351 Cleveland Rebuild

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The Bottom End:

In the beginning
The block comes back
Pistons and Rods
Windage Tray and Cam Timing
The Timing Set
The Eccentric Problem
First Solution to the Eccentric Problem
Final Solution to the Eccentric Problem
Oiling Part 1: Pump and pickup
Oiling Part 2: External Plumbing

The Top End:

The 4V Heads
Putting the Heads On the Block
Installing the Hydraulic Roller Conversion Kit

The Transmission:

The Case:


Darryl's Stang Stable

The Top End:
The Heads

I had picked up a set of heads a while back. They had been packaged and were supposedly all set to go. Well, I guess I wasn't too surprised when I unboxed them later and found they really were not what I had expected. They had been done alright, just not correctly. New valve guides had been installed but not been machinded at the top for positive seals. This was a problem in that the top is crowned and when they pressed in the new guides, the crowns cracked. Machining took care of that. The valves and seats appeared to have only been "lapped" and not actually machined. The springs and retainers didn't fit together well, very sloppy and it had all original valves installed. I took them to Cylinder Head Service of Spokane, WA. They fixed me up real well.I finally got a camera that can get me some good close up photos too..

These are the finished heads. 4V Cleveland heads with Quench combustion chambers, D0AE. All new Stainless valves from Manley were installed. Hardened seats were installed in all exhuast valve locations. The heads were planed about .004 and look great. All new hardware was used as well, new Crane valve springs, retainers and keepers, matched to the cam being used.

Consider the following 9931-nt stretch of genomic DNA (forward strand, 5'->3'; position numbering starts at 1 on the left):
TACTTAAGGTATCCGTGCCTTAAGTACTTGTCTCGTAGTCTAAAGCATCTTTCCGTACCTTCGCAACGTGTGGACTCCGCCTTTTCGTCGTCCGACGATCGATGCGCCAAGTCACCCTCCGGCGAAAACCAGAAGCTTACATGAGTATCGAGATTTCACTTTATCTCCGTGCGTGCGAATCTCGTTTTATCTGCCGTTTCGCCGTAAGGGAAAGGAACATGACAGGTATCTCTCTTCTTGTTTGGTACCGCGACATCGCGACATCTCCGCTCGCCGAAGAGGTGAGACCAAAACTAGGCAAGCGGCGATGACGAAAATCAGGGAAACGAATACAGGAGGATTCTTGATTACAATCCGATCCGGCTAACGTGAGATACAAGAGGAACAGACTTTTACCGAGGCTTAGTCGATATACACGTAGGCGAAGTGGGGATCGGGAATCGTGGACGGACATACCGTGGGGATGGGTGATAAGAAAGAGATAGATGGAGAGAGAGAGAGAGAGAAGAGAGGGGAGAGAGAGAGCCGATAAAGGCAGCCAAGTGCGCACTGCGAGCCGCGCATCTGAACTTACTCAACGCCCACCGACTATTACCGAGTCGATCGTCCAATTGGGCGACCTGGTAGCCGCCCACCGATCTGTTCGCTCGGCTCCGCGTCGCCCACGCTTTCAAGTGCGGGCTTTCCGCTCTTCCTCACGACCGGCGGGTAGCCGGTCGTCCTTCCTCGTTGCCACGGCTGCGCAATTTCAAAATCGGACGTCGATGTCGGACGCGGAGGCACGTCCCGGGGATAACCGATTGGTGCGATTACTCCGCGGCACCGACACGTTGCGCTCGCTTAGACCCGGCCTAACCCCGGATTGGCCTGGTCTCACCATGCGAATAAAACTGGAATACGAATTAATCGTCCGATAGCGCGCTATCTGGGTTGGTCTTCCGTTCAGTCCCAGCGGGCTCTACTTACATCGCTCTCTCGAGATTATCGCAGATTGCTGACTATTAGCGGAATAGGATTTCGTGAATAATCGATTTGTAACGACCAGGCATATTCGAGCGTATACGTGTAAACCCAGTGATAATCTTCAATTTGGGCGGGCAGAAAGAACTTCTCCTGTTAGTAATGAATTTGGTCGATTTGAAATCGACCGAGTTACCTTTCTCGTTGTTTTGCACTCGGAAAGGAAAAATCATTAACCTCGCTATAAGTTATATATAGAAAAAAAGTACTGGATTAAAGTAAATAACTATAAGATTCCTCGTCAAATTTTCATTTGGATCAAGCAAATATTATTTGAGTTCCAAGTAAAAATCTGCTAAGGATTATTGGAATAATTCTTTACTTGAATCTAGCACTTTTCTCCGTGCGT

This is an indication of a job well done. When I dropped off the heads, I left my Crane catalog with them, along with all the new parts. The arrow in this photo points to valve spring shims installed under the spring. These are used to get the correct installed spring height. This is critical for proper open and closed spring pressures. These are almost always needed when rebuilding heads and having the valves done.
Now the fun part. These heads were not the BOSS 351 variety, so the rocker arm pedastals were not machined flat. Since this is a very intense process to machine (multiple angles, mutliple machine setups), most shops won't do the machine work unless you pay a lot of money. Crane Cams sells a conversion kit that allows you to install studs for adjustable rockers. Here, we are chasing all the pedastal threads with a tap.
After chasing all the bolt holes and blowing them out, we place the pushrod guide plate on the pedastal. These help keep the hardened pushrods in place. Later, a plastic insert will actually go into the slot and the pushrod goes through the plastic part. More photos later as we put the heads on the block.
The conversion kit comes with new studs, guidelplates, guideplate inserts, special thread-locker and an installation tool. Well, it's just an adjusting nut and stop nut really, but it works great. To assembly, apply some of the thread locker to the stud end inserted into the head, then torque to Crane's specification. The most important part is to let this whole assemlby sit for a good day or so to let the thread locker do it's job.

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